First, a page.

Jack was a 35 year old, single man, who had been playing drums for the past five years to keep himself occupied. He was a clerk (he called himself "direct customer relations consultant"). There was a pride that he took in his work, always greeting customers with a new smile, offering any advice that he could, while still maintaining his professional integrity. He worked at a grocery store, so while bagging groceries, he might make a suggestion on a recipe to the customer. When offered this advice, customers typically responded, "Is that so?" or "Thanks for the advice." From this response, Jack managed to delve deeper into his topic. "And if you just add a little lemon," or, "Try it without salt first," or, "If you decide to add potatoes," or anything else that seemed worth when it came to preparing that type of food. He managed to offer this advice in the exact amount of time that it took to bag the groceries of the customer, as well. He never really did admit it, though, but he had a sort of longing with other human beings. It is true that this desire is in everyone, but he felt that unless he could get a good-hearted, warm response out of those around him, that he would not be happy.
As well as being the proud direct customer relations consultant of the local Food-Go, Jack was a percussionist for a jazz band. He had been with them for three years, and even managed to play quite a few gigs with them. His decision to become a drummer was influenced largely from the fact that, although his work was satisfying, he needed something different. Not to mention that he wasn't doing a whole lot of other stuff at the time, either. His five years playing drums had served the purpose well, but Jack simply lost interest to him. It was just a colorless, odorless flower. He then decided to sell his drum set. Before putting an ad in the paper. He gathered up all his drum equipment. While going through all of his drum-related instruments, he found all of his notes and papers. They included musical notes, songs, beats, tips, notes, suggestions, ideas, the works. He must have spent at least two hours going over all the material, a smile on his face the whole time. The memories of the clubs, of the band members, of the times at practice, began to flood back. He couldn't help but try out some of the techniques he had designed, or the songs he had written. He played that night and he was the only member of the audience. It seemed as though he had awakened a part of his brain that seemed asleep during the past few weeks of drumming. However, when he had concluded his final jam session, he decided that he was through with drums, and that he was going to sell his drum set. "How lucky the buyer will be to have my notes!" Jack thought to himself.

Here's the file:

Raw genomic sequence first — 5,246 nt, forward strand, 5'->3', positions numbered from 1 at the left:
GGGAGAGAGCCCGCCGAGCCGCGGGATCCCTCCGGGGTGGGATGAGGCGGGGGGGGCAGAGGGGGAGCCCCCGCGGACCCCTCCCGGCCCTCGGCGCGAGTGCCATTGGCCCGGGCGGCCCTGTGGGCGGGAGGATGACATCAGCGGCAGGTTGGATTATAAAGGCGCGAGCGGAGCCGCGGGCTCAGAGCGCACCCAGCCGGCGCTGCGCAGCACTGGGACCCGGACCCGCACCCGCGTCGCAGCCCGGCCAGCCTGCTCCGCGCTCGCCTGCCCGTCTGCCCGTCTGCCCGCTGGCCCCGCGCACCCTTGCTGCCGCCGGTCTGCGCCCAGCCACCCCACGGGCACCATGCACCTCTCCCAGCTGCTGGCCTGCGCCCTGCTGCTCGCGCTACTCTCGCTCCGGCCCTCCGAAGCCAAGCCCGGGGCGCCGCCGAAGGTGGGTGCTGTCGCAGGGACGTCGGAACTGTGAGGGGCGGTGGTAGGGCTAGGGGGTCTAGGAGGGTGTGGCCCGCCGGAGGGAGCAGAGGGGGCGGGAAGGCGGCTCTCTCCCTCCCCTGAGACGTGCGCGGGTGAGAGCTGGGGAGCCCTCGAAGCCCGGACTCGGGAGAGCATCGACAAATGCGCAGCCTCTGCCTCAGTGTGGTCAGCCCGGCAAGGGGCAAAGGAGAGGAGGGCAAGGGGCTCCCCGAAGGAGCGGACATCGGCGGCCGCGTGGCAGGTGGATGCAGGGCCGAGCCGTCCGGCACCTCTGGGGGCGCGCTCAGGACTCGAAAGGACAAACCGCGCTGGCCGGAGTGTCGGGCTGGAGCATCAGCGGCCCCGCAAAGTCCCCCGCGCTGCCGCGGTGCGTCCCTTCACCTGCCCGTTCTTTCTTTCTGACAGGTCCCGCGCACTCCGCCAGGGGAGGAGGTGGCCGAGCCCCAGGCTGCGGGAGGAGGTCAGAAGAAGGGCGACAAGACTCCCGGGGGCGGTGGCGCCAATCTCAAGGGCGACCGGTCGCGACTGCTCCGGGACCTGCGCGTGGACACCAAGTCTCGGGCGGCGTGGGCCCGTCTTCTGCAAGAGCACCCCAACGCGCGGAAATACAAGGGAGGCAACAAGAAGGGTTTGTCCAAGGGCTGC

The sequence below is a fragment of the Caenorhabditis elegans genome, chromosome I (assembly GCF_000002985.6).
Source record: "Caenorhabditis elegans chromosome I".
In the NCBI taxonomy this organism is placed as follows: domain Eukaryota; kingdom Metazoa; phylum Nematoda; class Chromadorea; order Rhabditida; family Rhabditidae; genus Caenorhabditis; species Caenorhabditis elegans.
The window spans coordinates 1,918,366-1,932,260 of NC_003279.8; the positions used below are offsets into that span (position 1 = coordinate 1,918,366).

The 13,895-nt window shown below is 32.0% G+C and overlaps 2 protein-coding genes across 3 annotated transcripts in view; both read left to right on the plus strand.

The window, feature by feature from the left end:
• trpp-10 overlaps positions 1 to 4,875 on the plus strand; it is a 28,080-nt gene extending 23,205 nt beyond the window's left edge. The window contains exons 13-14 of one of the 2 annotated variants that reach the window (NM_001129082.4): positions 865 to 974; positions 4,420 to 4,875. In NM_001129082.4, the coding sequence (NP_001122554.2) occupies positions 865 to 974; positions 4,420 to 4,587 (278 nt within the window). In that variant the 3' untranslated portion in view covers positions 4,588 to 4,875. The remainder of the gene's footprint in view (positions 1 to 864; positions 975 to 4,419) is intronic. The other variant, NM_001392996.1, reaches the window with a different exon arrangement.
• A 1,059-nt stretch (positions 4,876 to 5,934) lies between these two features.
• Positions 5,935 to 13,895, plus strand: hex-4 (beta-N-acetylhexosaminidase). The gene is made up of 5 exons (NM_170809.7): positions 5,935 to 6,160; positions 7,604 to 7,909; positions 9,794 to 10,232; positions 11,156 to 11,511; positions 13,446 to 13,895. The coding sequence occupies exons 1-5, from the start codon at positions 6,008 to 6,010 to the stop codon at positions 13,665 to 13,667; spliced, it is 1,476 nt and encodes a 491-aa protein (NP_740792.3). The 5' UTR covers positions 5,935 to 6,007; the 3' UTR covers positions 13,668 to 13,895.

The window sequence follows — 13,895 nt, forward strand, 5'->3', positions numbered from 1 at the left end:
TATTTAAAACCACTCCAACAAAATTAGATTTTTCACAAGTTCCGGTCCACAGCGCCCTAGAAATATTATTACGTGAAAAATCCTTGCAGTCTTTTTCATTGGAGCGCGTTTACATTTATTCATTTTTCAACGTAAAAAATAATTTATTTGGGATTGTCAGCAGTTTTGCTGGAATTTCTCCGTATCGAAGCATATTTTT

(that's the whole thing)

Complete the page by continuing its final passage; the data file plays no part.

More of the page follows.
"Drum Set For Sale -- Hit Hat, Crash, Cymbals, Tom-Toms, Bass Drum, Bass Petal, Snare Drum -- Comes With Five Years Of Notes." This is what the ad read, as well as contact information. It was the last part of the ad that Jack thought was the best part: "Comes With Five Years Of Notes." His life, his heritage, was in those notes, and those who bought the drum set would get everything in them. He felt a sort of happiness overcome him to be able to do this. Two days after the ad was in the paper, he received a phone call.
"Hello," Jack answered the phone.
"Hi," the called responded, "I'm interested in that drum set that you're selling."
"Oh," Jack said, a smile broadening. He gave the caller his address. The caller's name was Lenny and he said he would be at Jack's house in 40 minutes -- possibly the longest 40 minutes he had ever waited. He tried to watch TeeVee, but it wasn't enough. He incessantly thought about the drum set. Much of the time was spent just looking out the window. Lenny came, but by 10 minutes late.
"Hi, you must be Jack," Lenny said as Jack opened the door.
"Hi, yes, I'm Jack," he said with a smile that appeared almost awkward to his guest. They shook hands.
"And this is my son," Lenny said, "Kyle. He's eleven and interested in playing drums."
"Oh," Jack said almost disheartening, "Well, come on in and let me show you the set." They went in, but it was more like showing them the notes. Jack did briefly cover the drum set and its mechanics, its properties, qualities, but he went over the notes carefully with Lenny so he understood so he could tell his son about them. The drum set was in the garage and Lenny had come in a truck. They loaded the drum set into the back of the truck together. Only a moment after that, Lenny had paid Jack the modest price that he had asked. Jack was about to give Lenny his notes, but then he said, "Oh, I forgot a few pages." He put the notes on a table and rushed into the house. He frantically searched through the magazines on his coffee table. His mind still scattered, he opened the door to the garage, saying, "Hey, did you see any -- " He looked out of the door of the garage. The notes were still there. Lenny and his son were not.